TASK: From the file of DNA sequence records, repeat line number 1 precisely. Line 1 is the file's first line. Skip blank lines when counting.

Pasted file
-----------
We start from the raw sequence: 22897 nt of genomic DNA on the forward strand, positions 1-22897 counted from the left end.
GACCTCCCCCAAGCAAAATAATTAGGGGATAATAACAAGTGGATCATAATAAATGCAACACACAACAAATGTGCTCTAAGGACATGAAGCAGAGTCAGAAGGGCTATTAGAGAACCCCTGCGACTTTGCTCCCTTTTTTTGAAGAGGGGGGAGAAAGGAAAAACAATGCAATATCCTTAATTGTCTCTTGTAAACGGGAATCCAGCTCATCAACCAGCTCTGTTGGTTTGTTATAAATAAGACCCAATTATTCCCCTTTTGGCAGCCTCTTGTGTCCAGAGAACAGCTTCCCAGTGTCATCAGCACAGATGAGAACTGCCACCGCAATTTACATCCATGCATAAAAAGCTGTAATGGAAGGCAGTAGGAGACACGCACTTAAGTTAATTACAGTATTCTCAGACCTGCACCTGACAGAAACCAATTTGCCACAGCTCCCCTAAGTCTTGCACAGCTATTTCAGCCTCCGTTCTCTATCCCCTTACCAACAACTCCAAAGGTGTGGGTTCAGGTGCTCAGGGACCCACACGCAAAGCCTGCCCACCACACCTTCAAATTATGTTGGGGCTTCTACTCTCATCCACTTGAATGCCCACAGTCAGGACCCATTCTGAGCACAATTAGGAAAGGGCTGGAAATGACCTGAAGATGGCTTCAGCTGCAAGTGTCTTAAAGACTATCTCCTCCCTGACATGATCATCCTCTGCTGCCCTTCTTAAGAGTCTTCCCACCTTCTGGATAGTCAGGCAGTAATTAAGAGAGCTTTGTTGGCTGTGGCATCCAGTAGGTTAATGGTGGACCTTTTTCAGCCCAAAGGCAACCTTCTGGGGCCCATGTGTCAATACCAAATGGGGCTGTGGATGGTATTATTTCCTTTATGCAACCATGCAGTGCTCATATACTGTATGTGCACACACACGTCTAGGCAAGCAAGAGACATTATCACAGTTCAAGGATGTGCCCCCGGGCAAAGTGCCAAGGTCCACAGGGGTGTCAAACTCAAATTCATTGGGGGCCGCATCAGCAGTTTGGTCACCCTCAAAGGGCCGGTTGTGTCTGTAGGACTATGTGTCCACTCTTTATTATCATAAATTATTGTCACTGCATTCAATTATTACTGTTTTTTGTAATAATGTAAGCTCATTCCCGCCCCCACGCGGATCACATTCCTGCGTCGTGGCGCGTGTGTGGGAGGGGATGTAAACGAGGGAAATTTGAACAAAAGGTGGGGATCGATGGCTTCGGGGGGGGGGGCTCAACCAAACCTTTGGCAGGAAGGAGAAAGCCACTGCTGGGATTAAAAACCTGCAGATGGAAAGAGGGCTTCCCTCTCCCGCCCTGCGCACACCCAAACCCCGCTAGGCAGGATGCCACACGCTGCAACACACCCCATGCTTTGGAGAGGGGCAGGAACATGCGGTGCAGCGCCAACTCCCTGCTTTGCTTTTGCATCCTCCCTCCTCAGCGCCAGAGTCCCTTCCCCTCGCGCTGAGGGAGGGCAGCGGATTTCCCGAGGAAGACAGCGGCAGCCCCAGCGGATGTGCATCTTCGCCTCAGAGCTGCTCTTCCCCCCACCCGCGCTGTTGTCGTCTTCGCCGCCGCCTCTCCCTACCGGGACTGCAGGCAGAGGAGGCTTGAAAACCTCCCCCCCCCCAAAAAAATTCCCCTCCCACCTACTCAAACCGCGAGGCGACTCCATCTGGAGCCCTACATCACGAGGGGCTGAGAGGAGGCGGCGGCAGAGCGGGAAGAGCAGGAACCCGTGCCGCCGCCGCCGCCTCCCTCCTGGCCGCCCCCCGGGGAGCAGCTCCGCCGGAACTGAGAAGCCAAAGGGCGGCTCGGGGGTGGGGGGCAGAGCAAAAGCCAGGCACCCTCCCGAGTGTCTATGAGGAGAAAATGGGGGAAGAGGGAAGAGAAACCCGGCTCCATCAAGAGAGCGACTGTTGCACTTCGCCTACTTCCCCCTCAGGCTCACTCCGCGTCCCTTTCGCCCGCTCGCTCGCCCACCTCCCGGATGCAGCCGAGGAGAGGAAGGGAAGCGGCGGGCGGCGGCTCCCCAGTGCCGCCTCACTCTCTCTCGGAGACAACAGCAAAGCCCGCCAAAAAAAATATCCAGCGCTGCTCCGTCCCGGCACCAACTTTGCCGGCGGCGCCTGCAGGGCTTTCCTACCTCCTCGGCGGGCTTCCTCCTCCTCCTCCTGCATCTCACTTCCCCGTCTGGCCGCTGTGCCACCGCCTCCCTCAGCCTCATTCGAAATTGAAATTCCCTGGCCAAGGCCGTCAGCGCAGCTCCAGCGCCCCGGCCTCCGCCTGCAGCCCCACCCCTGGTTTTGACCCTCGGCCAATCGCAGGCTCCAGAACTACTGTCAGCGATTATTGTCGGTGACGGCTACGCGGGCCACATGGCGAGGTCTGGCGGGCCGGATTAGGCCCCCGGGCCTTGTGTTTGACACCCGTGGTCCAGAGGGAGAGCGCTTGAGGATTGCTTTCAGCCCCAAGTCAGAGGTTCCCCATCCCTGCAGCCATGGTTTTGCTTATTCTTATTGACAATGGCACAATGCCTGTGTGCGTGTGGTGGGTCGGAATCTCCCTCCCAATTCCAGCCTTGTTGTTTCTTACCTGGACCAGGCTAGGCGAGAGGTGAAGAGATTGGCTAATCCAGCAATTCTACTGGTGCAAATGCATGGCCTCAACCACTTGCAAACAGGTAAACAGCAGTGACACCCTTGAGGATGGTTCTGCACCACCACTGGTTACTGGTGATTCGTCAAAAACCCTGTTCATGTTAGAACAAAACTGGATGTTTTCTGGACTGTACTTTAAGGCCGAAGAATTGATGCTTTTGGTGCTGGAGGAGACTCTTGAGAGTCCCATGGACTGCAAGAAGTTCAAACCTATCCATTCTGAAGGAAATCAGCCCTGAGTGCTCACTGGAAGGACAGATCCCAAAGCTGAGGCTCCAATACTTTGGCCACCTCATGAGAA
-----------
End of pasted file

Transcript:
We start from the raw sequence: 22897 nt of genomic DNA on the forward strand, positions 1-22897 counted from the left end.